VOMENA June 30, 2017

 

Miriyam Aouragh on the Protests in Morocco (Pt.2)

miriyam aouragh vproLast October, protests erupted in Morocco’s Rif region after a fish vendor named Mouhcine Fikri was crushed to death by a garbage truck compactor as he tried to retrieve fish the police had taken from him, claiming it was caught illegally.

The protests have continued through 2017 and have taken up many of the same demands made during the February 20th movement of 2011, the large-scale protest movement during the Arab Spring.

Anthropologist Miriyam Aouragh has called the recent protests as the “unfinished business” of Moroccan “Arab Spring” activists, and some on social media have been calling the latest wave of widespread demonstrations the “new February 20,” referring to the movement of 2011.

On June 26th, during the the Eid holiday at the end of Ramadan, around 50 protesters were arrested following violent clashes with Moroccan police in the northern city of Al-Hoceima in Morocco’s northern Rif region
Khalil Bendib picked up his conversation with Dr Arough where he left it last week about the latest protests in Morocco and what this means for the democracy movement in Morocco

 

 

The Yemen Relief Project

feedyemen2For months now, the UN has been warning of a looming human catastrophe in Yemen that could potentially kill hundreds of thousands of people . United Nations Under-Secretary-General for Humanitarian Affairs and Emergency Relief Coordinator Stephen O’Brien told the UN Security Council recently that the war, together with the cholera outbreak and widespread hunger in Yemen could lead to the collapse of the country. The brutal US funded Saudi led military attack in Yemen has claimed more than 10,000 lives and has left the country’s infrastructure in Ruins.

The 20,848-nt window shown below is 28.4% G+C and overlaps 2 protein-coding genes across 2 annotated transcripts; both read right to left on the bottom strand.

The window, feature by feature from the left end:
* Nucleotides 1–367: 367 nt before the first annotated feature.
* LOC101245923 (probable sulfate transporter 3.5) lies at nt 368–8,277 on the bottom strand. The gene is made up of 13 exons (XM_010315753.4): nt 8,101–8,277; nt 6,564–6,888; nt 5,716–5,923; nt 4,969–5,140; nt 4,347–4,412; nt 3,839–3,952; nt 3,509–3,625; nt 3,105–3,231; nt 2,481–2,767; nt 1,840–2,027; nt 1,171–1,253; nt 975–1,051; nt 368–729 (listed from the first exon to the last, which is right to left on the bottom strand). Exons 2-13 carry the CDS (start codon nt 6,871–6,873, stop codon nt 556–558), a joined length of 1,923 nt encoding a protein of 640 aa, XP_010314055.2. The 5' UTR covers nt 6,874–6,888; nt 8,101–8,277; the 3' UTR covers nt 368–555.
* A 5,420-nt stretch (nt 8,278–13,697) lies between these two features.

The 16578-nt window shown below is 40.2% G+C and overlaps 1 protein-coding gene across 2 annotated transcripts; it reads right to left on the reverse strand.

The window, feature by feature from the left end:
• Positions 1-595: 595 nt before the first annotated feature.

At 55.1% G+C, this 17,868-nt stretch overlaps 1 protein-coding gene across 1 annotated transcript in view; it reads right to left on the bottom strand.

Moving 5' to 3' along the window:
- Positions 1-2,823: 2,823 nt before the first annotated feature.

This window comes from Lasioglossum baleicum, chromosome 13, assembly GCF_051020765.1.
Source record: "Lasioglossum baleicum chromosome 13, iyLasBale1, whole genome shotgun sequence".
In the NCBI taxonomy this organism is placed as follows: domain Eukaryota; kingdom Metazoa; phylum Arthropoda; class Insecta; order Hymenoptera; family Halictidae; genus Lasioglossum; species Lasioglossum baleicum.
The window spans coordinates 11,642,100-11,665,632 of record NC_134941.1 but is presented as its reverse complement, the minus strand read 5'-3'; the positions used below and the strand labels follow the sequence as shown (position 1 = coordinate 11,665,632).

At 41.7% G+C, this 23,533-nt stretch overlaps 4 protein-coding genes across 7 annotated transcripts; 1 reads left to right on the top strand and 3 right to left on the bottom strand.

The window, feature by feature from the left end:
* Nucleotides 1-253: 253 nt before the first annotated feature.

This week, we will talk about the dire humanitarian crisis in Yemen and how one organization is trying to raise awareness about the unfolding human catastrophe in Yemen and to raise funds to help people with food and medicine. We’ll be joined by 3 founding members of Yemen Relief Project, a grassroots, charitable organization working to provide humanitarian relief while improving the overall quality of life of Yemeni people in underserved communities.

afa al-dabyani, Husain Muhsin and Dr walid hamud-ahmed are founding members of the Yemen relief project, a grassroots, charitable organization working to provide humanitarian relief while improving the overall quality of life of Yemeni people in underserved communities. You can help with their campaign to deliver food and life-saving supplies to Yemen by  visiting  Yemen relief project.org.

or you can donate directly here: www.crowdrise.com/project-heal-yemen

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